Cooking More at Home Is Bringing People Joy. That’s Good News for CPG Companies

Data shows that it's improving their quality of life

Satisfaction derived from cooking at home means good things for CPG manufacturers. Getty Images

Key insight:

The majority of people cooking and cleaning more at home since the Covid-19 outbreak say the activities have improved their overall well-being, and this newfound contentment could translate into big revenues for CPG manufacturers for years to come.

Surveying 1,600 U.S. adults in early May, PricewaterhouseCoopers found that 69% of those who’ve dedicated more time to cooking during the pandemic believe the shift in behavior has added to their quality of life.

Samrat Sharma, U.S. CPG lead at PwC, thinks that while it’s difficult to make predictions given the nature of the crisis, he expects grocery store sales to remain elevated for the foreseeable future.

“Some of these things are fundamentally changing people’s habits,” said Sharma. “As they get satisfaction and a chance to engage with their families and loved ones, through this they will continue to find new ways to indulge in those kinds of behaviors, whether it be cooking or getting involved in yardwork.”

Additional data from the survey shows 79% of all consumers have enjoyed cooking at home on occasion in the past month.

Since the White House declared the novel coronavirus a national emergency in early March, major CPG companies from Campbell Soup Company to Hormel Foods have seen sales surge as consumers loaded their pantries with shelf-stable foods. Restaurant closures have also limited the number of options people have to eat. Recent figures from the NPD Group show that though business is returning, total U.S. restaurant chain transactions were down 12% for the week ending June 14 versus the same time last year.

Cleaning products, such as disinfecting wipes and sprays, have also been in such high demand that manufacturers have struggled to keep them on store shelves. The Clorox Company‘s cleaning segment, for example, saw a 32% year-over-year sales increase throughout the opening quarter of 2020, with much of that boost coming in March. In that three-month period, Clorox produced 40 million more disinfecting products compared to the same time last year, representing a 40% increase.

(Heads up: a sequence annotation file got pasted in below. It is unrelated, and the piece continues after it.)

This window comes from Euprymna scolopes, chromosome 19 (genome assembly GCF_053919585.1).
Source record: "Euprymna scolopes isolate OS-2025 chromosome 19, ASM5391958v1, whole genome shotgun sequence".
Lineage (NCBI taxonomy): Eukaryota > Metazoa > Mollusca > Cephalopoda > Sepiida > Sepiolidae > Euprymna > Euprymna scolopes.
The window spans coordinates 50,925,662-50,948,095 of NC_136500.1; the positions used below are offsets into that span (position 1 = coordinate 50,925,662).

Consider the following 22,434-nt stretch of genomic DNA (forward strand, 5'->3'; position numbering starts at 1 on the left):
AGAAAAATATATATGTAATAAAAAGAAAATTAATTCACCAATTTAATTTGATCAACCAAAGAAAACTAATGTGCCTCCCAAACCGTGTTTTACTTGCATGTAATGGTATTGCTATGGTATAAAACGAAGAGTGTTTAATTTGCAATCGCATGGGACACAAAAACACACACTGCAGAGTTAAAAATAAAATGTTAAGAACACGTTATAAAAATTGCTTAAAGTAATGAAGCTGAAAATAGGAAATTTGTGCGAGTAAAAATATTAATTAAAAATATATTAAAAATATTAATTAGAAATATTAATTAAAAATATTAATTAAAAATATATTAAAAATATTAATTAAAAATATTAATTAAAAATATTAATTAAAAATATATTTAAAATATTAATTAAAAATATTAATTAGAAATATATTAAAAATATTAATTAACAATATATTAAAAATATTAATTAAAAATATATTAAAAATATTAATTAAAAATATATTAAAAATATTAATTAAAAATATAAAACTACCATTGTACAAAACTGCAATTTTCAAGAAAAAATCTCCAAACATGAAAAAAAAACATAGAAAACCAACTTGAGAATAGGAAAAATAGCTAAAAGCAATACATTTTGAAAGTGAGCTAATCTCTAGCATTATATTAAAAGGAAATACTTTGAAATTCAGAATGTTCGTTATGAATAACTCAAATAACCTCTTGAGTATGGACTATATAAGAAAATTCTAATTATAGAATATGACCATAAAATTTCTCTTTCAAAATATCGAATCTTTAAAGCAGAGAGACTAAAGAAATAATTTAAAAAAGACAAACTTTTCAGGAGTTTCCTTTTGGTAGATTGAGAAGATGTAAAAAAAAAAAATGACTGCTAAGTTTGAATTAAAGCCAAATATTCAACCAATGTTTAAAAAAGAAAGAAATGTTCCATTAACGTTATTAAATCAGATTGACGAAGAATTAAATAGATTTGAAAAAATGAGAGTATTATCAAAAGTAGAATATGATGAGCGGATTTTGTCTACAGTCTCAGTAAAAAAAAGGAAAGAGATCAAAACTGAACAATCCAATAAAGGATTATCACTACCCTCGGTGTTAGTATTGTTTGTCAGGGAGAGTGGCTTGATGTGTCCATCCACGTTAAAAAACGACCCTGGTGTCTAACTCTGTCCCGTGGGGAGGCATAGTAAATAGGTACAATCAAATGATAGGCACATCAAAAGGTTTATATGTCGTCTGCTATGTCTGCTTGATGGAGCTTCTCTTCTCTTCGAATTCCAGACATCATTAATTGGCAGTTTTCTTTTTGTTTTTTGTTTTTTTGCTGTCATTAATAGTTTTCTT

PwC’s research indicates this trend could also last longer than the pandemic, but not necessarily due to consumer concern. The consulting firm found that 59% of people who’ve increased time spent on household chores since the Covid-19 outbreak say the activity has improved their quality of life.

Sharma noted that even when a vaccine is discovered, an increased level of consciousness around activities such as hand-washing might mean people “continue to maintain a higher level of personal hygiene.”

In April, Procter & Gamble’s COO and CFO Jon Moeller stated he didn’t anticipate increased demand for the company’s cleaning products to decline anytime soon, noting that people were running the dishwasher and doing more loads of laundry each week.

“We will serve what will likely become a forever-altered health, hygiene and cleaning focus for consumers who use our products daily or multiple times each day,” Moeller said about P&G’s future during an earnings call with analysts.

Colgate-Palmolive has also seen a spike in sales for hand and dishwashing soap during the pandemic, but it doesn’t expect these changes in consumer behavior to be permanent.

“Will they stay at the current levels forever? Absolutely not,” said Noel Wallace, CEO of Colgate-Palmolive, during a conference call hosted by Deutsche Bank earlier this month.

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@hiebertpaul Paul Hiebert is a CPG reporter at Adweek, where he focuses on data-driven stories that help illustrate changes in consumer behavior and sentiment.